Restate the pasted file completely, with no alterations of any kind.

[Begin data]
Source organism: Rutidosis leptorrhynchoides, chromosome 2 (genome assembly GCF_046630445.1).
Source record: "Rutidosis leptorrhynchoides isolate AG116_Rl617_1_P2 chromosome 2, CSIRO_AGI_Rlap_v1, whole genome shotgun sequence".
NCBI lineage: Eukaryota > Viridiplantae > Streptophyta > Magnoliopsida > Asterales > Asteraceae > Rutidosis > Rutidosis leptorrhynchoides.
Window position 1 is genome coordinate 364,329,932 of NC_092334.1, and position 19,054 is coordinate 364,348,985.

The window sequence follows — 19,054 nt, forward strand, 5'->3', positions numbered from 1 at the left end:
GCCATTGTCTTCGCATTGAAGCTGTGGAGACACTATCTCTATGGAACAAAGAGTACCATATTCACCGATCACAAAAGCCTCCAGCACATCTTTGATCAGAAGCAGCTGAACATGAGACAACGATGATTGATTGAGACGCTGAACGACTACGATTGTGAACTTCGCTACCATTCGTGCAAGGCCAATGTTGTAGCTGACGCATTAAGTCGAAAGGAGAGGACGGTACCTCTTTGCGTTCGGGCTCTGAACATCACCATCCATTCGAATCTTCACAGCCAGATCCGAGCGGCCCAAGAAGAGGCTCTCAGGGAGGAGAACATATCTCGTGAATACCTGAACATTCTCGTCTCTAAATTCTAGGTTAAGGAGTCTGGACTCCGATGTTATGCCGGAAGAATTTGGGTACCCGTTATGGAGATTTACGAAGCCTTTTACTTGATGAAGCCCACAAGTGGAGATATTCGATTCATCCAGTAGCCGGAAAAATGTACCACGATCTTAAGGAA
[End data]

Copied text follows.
Source organism: Rutidosis leptorrhynchoides, chromosome 2 (genome assembly GCF_046630445.1).
Source record: "Rutidosis leptorrhynchoides isolate AG116_Rl617_1_P2 chromosome 2, CSIRO_AGI_Rlap_v1, whole genome shotgun sequence".
NCBI lineage: Eukaryota > Viridiplantae > Streptophyta > Magnoliopsida > Asterales > Asteraceae > Rutidosis > Rutidosis leptorrhynchoides.
Window position 1 is genome coordinate 364,329,932 of NC_092334.1, and position 19,054 is coordinate 364,348,985.

The window sequence follows — 19,054 nt, forward strand, 5'->3', positions numbered from 1 at the left end:
GCCATTGTCTTCGCATTGAAGCTGTGGAGACACTATCTCTATGGAACAAAGAGTACCATATTCACCGATCACAAAAGCCTCCAGCACATCTTTGATCAGAAGCAGCTGAACATGAGACAACGATGATTGATTGAGACGCTGAACGACTACGATTGTGAACTTCGCTACCATTCGTGCAAGGCCAATGTTGTAGCTGACGCATTAAGTCGAAAGGAGAGGACGGTACCTCTTTGCGTTCGGGCTCTGAACATCACCATCCATTCGAATCTTCACAGCCAGATCCGAGCGGCCCAAGAAGAGGCTCTCAGGGAGGAGAACATATCTCGTGAATACCTGAACATTCTCGTCTCTAAATTCTAGGTTAAGGAGTCTGGACTCCGATGTTATGCCGGAAGAATTTGGGTACCCGTTATGGAGATTTACGAAGCCTTTTACTTGATGAAGCCCACAAGTGGAGATATTCGATTCATCCAGTAGCCGGAAAAATGTACCACGATCTTAAGGAA